With the help of his education assistant, a boy with Down Syndrome researched the history of his favorite food, the burrito. Even though the 11-year-old is shy, Joe Redmond stood up in front of the whole school to deliver his heartfelt 8 minute speech on the topic (watch below).

His family sent Taco Bell a YouTube video of Joe reciting the speech at home. After several months, the company’s Canada officials came up with an idea to support Joe and his love for burritos.

”Although Joe has special needs, he doesn’t let Down Syndrome stop him from doing or saying anything that’s on his mind,” said his father.

And, every day, his mind is set on enjoying burritos, the southwestern Mexican-American food his mom Rosie taught him how to make.

In early September the Redmond family, who live in Markham, Ontario learned that Taco Bell wanted to host Joe’s family and friends at one of their nearby restaurants for his own personal burrito party.

On Sept. 28, 24 of his classmates from St. Matthew Catholic Elementary School joined Joe for an exclusive party. It was the first party ever attended by the young boy, but that wasn’t the end of Taco Bell’s kindness.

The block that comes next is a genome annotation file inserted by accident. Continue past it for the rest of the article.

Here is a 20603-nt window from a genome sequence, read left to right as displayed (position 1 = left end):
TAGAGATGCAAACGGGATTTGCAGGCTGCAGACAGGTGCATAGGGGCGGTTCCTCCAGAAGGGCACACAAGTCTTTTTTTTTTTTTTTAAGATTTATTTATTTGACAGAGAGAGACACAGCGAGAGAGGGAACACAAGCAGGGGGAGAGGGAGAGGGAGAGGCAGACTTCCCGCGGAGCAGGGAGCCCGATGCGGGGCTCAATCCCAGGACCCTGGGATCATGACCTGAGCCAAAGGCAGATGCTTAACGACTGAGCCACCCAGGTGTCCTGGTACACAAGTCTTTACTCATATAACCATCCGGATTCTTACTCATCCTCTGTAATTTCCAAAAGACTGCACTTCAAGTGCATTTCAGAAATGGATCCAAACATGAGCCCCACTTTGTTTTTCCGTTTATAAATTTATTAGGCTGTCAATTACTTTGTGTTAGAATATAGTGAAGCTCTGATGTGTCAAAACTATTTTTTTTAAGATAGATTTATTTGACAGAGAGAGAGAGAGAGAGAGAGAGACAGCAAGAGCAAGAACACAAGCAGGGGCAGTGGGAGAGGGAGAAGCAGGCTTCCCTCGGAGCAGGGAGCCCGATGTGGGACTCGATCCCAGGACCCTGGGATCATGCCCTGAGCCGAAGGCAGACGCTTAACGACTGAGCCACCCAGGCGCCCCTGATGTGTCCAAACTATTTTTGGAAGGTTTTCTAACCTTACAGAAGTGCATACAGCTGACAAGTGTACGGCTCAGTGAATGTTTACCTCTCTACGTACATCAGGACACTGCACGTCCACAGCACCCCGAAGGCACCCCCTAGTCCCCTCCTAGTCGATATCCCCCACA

friends-hold-big-check-JoeRedmond-Down_Syndrome-Family-photo-permissionJoe’s education assistant Louise Sartor came up with the idea of hosting an event last year to raise money for two Canadian Down Syndrome charities. Joe and some of the school’s staff sold “tons of homemade burritos and some baked goods. They called it a “Burritopalooza” and raised $1500.

So, on the day of his Taco Bell party, Joe was presented with a matching $1,500 check. A local newspaper featured the story and a photo of the party-goers from Taco Bell.

“The reaction has been fantastic,” Steve told the Good News Network. “He was quite the celebrity at school this week and he’s already talking about what he can do to raise more money.”

“Joe has the power to touch people and make them change their perceptions of what’s possible,” added Steve. “The story can teach parents who are just starting out on the same journey that although there are challenges with raising a special needs child, there are also many rewards to be had.”

(WATCH the video below, or READ more, w/ photo, via


  1. I’m 53-years-old and in my day kids like Joe would be picked on and bullied because of his condition. It’s really nice to see that times are changing and while bullies still exist, they are now in the minority of most student bodies. Well done Joe! It’s great to see that he hasn’t let Down’s Syndrome get in his way!

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